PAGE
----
All of which brings me to my final characteristic of being a dean. If I had to articulate the one fundamental difference between faculty and administrative life, it would be the ability and need to compromise. As a professor, I would almost never compromise. Why should I compromise on how I think about a conceptual problem or how to best teach a specific topic? I can of course accommodate diverse student needs and abilities, and change my mind if I learn something new. I can be incredibly flexible in my ways of thinking and teaching. But compromise on what I believed or what I did? Nope.
As a dean, I compromised literally every single day. I compromised when a policy was vague on whether a student should be expelled, and when the marketing department wanted to rephrase how we described our academic programs to make them more understandable and appealing. I compromised when the provost asked me to reconsider a cap on our class sizes, and when I couldn’t pay our adjuncts what they deserved. I compromised because, well, if I hadn’t, nothing would have ever been done.
My six years have been very rewarding — but also very long. The average length of a deanship is about four years. It is a tiring job. So, dear reader, if indeed you desire to be an administrator and can deal with the risk management and the compromises, let me close by offering four “Deanship 101" suggestions.
Follow the money. Time and again, you will be put in positions where you have huge responsibilities and minimal authority. The quickest and surest way to have any semblance of success is to be in control of the budget for those responsibilities. Ask for it, demand it, negotiate for it; get it if you can. You’ll thank me when you do.
Think in terms of systems. No matter how well you work with your faculty and staff — or how much you believe that you (or someone you trust) have things all figured out — you still have to transform practices into policies and procedures. The point is not to create a bureaucracy; though if done poorly that is exactly what will happen. Rather, policies and procedures, when well crafted, will allow you to do your job carefully and decisively. They will facilitate communication, enhance buy-in, and mitigate unforeseen issues. Look at it this way: What happens when you’re gone? Systems and processes are the heart and soul of how institutions continue to function long after you have stepped down.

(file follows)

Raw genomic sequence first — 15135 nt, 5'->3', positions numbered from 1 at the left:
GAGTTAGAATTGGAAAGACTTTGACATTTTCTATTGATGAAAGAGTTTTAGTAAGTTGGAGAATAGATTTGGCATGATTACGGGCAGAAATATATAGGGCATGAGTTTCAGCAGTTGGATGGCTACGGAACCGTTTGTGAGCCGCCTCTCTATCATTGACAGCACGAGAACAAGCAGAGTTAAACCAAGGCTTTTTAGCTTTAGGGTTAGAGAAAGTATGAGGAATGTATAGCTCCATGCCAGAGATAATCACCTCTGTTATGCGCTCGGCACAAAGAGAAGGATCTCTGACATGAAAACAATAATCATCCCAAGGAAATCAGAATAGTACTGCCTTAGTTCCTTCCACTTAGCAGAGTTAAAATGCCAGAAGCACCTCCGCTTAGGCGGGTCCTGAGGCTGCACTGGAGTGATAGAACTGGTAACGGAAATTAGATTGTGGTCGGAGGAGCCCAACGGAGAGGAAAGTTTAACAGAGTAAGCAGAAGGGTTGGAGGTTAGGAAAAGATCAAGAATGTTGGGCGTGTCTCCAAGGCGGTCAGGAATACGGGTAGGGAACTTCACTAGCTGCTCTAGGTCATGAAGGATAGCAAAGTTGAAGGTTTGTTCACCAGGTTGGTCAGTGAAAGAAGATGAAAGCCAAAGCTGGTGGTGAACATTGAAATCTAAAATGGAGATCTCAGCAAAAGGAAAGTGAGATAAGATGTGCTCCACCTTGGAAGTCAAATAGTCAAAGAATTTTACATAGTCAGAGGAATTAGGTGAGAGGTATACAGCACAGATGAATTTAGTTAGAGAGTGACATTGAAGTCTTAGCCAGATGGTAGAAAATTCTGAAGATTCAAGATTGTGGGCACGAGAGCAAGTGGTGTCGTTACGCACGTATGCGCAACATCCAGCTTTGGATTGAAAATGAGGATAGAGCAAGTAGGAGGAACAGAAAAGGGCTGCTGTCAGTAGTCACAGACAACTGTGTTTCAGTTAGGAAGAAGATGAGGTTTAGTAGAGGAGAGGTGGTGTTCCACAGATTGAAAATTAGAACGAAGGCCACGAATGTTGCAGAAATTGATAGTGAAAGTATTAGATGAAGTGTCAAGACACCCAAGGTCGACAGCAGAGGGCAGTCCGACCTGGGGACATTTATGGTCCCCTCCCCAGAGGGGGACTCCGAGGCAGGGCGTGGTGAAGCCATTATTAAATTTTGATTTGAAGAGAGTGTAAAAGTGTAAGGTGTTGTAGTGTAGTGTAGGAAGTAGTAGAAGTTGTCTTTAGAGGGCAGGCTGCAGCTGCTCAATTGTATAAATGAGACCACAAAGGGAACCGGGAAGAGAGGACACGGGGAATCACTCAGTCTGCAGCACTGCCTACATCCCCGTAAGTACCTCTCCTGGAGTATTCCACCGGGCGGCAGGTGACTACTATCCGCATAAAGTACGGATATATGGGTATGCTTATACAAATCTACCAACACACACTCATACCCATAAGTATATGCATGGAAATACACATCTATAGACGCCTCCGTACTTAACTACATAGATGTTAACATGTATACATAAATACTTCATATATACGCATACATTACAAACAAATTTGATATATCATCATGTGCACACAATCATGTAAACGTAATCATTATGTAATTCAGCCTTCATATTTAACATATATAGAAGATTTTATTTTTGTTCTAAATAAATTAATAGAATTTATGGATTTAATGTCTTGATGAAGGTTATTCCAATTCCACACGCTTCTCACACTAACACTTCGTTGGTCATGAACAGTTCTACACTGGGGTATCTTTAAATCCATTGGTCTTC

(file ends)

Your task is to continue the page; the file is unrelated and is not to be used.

Within those systems are people. Never forget that. Being a dean requires an immense amount of relationship-centered work. The nature of that work will change: negotiating, collaborating, mentoring, counseling, brainstorming, hiring, firing. But the big-picture reality is this: You are just the leader. Your success is absolutely and fundamentally linked to, and determined by, the people you work with.
Always remember that you were hired (implicitly or explicitly) for your vision. Academe is about ideas, and a dean is the representative of a vision. Deans should never see their jobs merely as making a system run smoothly, as if the institution were producing widgets. We are here to teach and prepare students to become thoughtful and engaged citizens of a complex and pluralistic democracy. Academe is about knowledge production and dissemination, and deans are supposed to have a vision for what that means and how it looks in their fields.
So as you consider whether to move into administration, dig deep into that most basic question: Why? If you can answer that confidently, and stomach the reality that success will be messy and complicated and never to your complete satisfaction, then … welcome aboard.
Dan Butin is a professor of education at Merrimack College, and executive director of its Center for Engaged Democracy. He stepped down as dean of the college’s School of Education and Social Policy in December.